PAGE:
Painfully awkward: Duplicate anesthesiology study retracted

Sugammadex, via Wikimedia

A study that compared drugs used to reverse the effects of relaxants for surgery has been retracted because the majority of the results were already published.

The study, “Comparison of sugammadex and pyridostigmine bromide for reversal of rocuronium-induced neuromuscular blockade in short-term pediatric surgery,” appeared in the journal Medicine in February 2020.

The work found that the drug sugammadex worked faster than pyridostigmine in children undergoing surgery, and doesn’t appear to have anything wrong with it. But a study with the same authors and same name (barring a single uncapitalized letter) had already been published in the journal Anesthesia and Pain Medicine on July 31, 2019.

A look at the submission and acceptance dates reveals what happened. Technically, the Medicine manuscript was submitted before the now-retracted Anesthesia and Pain Medicine manuscript, October 22, 2018 vs. October 24, 2018. But that would count as duplicate submission, given that the papers are nearly identical. 

The Anesthesia and Pain Medicine paper was reviewed, revised, and accepted within six days, then published on July 31, 2019. Meanwhile, the Medicine manuscript was still working its way through peer review, and not accepted until January 10, 2020, then published on February 1, 2020.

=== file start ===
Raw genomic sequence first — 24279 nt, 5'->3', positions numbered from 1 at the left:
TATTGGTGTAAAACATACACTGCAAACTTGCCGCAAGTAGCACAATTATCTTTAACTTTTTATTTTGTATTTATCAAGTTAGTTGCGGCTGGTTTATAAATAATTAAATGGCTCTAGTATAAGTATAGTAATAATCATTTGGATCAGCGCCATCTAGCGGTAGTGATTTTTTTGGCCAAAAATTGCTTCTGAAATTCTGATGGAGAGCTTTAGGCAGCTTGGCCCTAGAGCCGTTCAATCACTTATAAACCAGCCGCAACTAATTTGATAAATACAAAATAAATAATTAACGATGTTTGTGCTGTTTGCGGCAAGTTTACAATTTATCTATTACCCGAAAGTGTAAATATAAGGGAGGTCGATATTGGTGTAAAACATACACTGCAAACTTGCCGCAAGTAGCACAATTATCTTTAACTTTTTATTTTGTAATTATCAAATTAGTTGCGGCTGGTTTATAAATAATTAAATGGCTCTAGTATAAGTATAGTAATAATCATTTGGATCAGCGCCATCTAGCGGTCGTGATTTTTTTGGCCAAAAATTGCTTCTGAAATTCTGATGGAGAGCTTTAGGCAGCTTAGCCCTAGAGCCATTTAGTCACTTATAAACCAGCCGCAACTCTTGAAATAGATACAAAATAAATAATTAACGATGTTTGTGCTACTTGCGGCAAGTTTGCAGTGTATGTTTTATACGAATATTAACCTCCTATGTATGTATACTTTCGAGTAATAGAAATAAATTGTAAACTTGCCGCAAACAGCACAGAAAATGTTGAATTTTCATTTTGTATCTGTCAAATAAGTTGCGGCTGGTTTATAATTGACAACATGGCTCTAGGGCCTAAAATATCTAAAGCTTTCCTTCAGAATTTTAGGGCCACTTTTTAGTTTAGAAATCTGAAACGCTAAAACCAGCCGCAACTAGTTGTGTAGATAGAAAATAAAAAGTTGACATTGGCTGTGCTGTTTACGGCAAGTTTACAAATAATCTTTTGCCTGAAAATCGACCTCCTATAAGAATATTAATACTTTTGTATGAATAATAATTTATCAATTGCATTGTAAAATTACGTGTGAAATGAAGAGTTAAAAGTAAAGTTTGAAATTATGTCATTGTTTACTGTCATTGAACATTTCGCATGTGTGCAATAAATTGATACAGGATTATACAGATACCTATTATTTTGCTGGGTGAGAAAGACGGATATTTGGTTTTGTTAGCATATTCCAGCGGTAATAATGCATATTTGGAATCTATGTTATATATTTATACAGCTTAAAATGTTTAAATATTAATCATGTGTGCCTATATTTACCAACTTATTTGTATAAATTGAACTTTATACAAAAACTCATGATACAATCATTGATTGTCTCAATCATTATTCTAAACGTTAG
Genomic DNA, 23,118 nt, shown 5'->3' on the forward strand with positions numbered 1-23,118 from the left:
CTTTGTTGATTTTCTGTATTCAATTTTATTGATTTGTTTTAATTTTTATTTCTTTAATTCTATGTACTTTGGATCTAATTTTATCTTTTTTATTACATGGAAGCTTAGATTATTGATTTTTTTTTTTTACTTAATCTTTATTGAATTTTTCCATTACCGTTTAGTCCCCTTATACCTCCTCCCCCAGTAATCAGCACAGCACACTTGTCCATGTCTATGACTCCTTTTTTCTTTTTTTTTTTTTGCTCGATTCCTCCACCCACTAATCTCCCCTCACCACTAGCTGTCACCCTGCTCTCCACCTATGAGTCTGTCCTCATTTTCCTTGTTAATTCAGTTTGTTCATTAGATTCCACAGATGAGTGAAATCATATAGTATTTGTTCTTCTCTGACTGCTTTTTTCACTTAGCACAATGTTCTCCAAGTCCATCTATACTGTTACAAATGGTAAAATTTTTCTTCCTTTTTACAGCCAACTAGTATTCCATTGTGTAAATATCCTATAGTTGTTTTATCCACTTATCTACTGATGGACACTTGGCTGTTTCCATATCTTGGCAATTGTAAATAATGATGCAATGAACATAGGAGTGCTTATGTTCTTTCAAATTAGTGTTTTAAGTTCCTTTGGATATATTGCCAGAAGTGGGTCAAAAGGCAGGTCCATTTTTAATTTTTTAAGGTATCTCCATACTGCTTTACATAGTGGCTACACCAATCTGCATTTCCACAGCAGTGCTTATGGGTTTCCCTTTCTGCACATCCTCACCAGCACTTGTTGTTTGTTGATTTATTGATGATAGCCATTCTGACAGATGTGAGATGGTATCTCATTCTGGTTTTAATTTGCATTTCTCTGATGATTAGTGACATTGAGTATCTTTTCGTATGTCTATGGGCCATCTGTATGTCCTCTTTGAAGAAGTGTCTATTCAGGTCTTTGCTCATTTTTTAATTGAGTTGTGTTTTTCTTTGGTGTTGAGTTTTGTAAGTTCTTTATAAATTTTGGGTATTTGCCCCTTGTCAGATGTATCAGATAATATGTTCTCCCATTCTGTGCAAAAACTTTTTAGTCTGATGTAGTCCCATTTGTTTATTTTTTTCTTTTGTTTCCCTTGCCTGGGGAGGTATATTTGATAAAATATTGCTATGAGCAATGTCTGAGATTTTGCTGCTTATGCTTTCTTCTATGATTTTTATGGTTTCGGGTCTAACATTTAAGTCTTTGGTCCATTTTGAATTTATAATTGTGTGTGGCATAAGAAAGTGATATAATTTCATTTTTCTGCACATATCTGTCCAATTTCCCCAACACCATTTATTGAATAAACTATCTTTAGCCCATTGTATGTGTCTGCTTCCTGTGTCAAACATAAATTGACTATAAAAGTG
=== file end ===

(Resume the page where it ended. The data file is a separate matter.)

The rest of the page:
The Medicine paper was retracted on June 12, 2020. The retraction notice reads:

The article, “Comparison of sugammadex and pyridostigmine bromide for reversal of rocuronium-induced neuromuscular blockade in short-term pediatric surgery: A prospective randomized study”,[1] is being retracted. The authors reported after publication that the data used in the article, aside from secondary outcome regarding postoperative agitation in children, have already been reported in “Comparison of sugammadex and pyridostigmine bromide for reversal of rocuronium-induced neuromuscular blockade in short-term pediatric surgery: a prospective randomized study”.[2]

The first and last authors and editors of both publications did not respond to multiple email requests for comment.

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